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Thread: The more serious role of photography.

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    Ausphotography Regular bobt's Avatar
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    The more serious role of photography.

    In my "real world" camera club I am known for my view that photography has a much greater purpose in life than simply winnng competitions.

    95% of our images are never going to win competitions, and so they tend to languish on hard drives everywhere - unseen, and unappreciated. I favour a less competition centric world and a less competitive environment where photos are shared simply for what they are, rather than whether they satisfy the very subjective tastes of judges.

    With this in mind I have sometimes ventured into A/V contests simply because they are less focussed on the photographic merit than on the overall message.

    Recently I took this a step further by creating an A/V which hopefully illustrates the more powerful potential of photos and A/Vs to bring about awareness and change - to try and use photography in a more meaningful way. Clubs make group A/Vs using various member's photos and I have used images taken by a friend of mine, whose images we simply don't get the opportunity to take ourselves.

    If you have a spare moment, check it out - I found that it needs to buffer for a minute or two to run smoothly on Youtube, and you do need sound. I suspect that few of you will be aware of the information contained in my A/V.

    Let me know what you think ......

    http://www.youtube.com/watch?v=W--8Thd9DqQ

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    http://steveaxford.smugmug.com/ Steve Axford's Avatar
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    Well done Bob.

    I would comment that I think you mean Laos and Cambodia and not just Cambodia. It is my understanding that the bulk of the munitions were dropped on Laos. In the east of that country the primary raw material seems to be old bombs and drop tanks from B52s. I believe that about 300 people die each year (and many more maimed) from old bombs, often cluster bombs.

    I do agree that winning comps or putting unrealistic values on your photos seems quite pointless when you could be using them for things like yours or really anything that gets them seen rather than what keeps them hidden. Use them to promote whatever it is you believe in, be that cleaning up bombs in Laos and Cambodia, platypus in the creek or beautiful scenery in Tasmania.
    Last edited by Steve Axford; 29-10-2012 at 3:51pm.

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    Well said Bob, a very moving a/v.

    Having visited Cambodia and meet young people damaged by these munitions it is a stark reminder of what has been left behind for these people to deal with.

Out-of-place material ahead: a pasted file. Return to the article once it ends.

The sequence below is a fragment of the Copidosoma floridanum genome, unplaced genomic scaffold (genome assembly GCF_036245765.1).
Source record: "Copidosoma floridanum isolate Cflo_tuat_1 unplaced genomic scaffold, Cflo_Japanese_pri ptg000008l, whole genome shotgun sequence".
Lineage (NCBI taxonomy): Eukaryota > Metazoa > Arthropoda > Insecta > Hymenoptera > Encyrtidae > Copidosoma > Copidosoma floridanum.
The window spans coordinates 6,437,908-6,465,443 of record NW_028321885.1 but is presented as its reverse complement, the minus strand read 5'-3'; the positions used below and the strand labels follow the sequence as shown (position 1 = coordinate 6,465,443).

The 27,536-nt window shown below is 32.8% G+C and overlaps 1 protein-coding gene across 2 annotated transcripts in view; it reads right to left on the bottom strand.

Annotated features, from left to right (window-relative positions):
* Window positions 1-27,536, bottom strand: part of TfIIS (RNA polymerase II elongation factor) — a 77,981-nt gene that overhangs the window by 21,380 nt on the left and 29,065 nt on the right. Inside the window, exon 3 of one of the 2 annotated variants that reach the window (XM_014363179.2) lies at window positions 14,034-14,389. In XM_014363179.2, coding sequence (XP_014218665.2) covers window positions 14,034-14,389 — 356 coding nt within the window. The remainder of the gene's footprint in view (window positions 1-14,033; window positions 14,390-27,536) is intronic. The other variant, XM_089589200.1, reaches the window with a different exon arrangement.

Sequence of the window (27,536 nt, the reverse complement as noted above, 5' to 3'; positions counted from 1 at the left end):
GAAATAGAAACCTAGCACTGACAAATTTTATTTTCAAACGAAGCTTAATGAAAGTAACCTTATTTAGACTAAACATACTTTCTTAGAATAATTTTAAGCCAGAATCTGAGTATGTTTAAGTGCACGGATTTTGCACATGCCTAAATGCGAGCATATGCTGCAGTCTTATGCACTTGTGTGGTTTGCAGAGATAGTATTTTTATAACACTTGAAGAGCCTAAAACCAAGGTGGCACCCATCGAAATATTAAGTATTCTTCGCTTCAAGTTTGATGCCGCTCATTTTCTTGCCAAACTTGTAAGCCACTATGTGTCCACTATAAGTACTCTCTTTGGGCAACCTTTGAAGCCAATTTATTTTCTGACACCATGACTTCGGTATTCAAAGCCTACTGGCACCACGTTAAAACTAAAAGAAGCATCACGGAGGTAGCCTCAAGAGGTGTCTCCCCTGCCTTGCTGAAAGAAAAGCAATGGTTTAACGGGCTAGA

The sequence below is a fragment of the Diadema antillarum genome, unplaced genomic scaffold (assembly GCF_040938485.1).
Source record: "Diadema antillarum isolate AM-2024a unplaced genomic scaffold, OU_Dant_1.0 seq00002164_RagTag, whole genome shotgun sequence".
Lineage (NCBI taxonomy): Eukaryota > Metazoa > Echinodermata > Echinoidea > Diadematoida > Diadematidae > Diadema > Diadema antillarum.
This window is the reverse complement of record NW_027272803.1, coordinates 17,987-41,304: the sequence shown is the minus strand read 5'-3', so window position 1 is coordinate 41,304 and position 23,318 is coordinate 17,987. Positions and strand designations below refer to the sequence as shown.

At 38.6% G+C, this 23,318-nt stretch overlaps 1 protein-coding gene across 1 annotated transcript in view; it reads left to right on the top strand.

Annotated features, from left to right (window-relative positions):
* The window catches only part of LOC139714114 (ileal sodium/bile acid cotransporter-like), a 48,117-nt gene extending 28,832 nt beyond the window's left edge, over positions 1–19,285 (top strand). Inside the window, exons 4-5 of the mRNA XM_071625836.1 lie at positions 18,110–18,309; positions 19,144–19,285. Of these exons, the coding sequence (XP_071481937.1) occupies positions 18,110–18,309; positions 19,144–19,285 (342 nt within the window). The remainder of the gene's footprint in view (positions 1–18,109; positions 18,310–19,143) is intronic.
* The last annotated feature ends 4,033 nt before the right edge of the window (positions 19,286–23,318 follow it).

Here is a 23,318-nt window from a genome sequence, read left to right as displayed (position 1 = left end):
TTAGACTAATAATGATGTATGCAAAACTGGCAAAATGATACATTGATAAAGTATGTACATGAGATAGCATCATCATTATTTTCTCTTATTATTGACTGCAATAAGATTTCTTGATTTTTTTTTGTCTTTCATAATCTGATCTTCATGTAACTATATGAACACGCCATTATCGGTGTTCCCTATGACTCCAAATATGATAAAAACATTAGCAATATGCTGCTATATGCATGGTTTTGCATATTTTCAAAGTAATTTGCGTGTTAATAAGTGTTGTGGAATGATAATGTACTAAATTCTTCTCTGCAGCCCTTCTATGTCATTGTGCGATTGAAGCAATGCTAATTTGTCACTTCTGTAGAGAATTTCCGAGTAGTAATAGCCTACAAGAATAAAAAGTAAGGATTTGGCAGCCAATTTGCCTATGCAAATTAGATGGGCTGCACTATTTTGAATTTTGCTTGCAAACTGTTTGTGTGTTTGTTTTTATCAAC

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    Ausphotography Regular
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    Quote Originally Posted by Steve Axford View Post
    Well done Bob.I would comment that I think you mean Laos and Cambodia and not just Cambodia. It is my understanding that the bulk of the munitions were dropped on Laos. In the east of that country the primary raw material seems to be old bombs and drop tanks from B52s. I believe that about 300 people die each year (and many more maimed) from old bombs, often cluster bombs.
    Thatks ... and yup ... that's where the 80,000,000 comes in. You can imagine what our government would be doing if it was in our backyard!

    I do agree that winning comps or putting unrealistic values on your photos seems quite pointless when you could be using them for things like yours or really anything that gets them seen rather than what keeps them hidden. Use them to promote whatever it is you believe in, be that cleaning up bombs in Laos and Cambodia, platypus in the creek or beautiful scenery in Tasmania.
    I think there's a role for both, but often camera clubs seem to have very little focus except for beating the hell out of each other - and sometimes I think that it can stifle learning. It also makes so many of our images redundant. i reckon I come back from overseas with around 2000 acceptable images, and enter maybe 6 in comps. The other aren't necessarily bad ones - they just don't meet the strict standards we aim for in a comp.

    I've got shots that I'd show on a "slide show" night and people would like them - but in a comp? No way. I'd guess most people are the same. That's why we sometimes have travelogues by members - really interesting, just no judges or people being judgemental.

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    Ausphotography Site Sponsor/Advertiser Film Street's Avatar
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    Good work Bob.

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    This is absolutely, without a doubt one of the most moving eight minutes for me. Brilliant!

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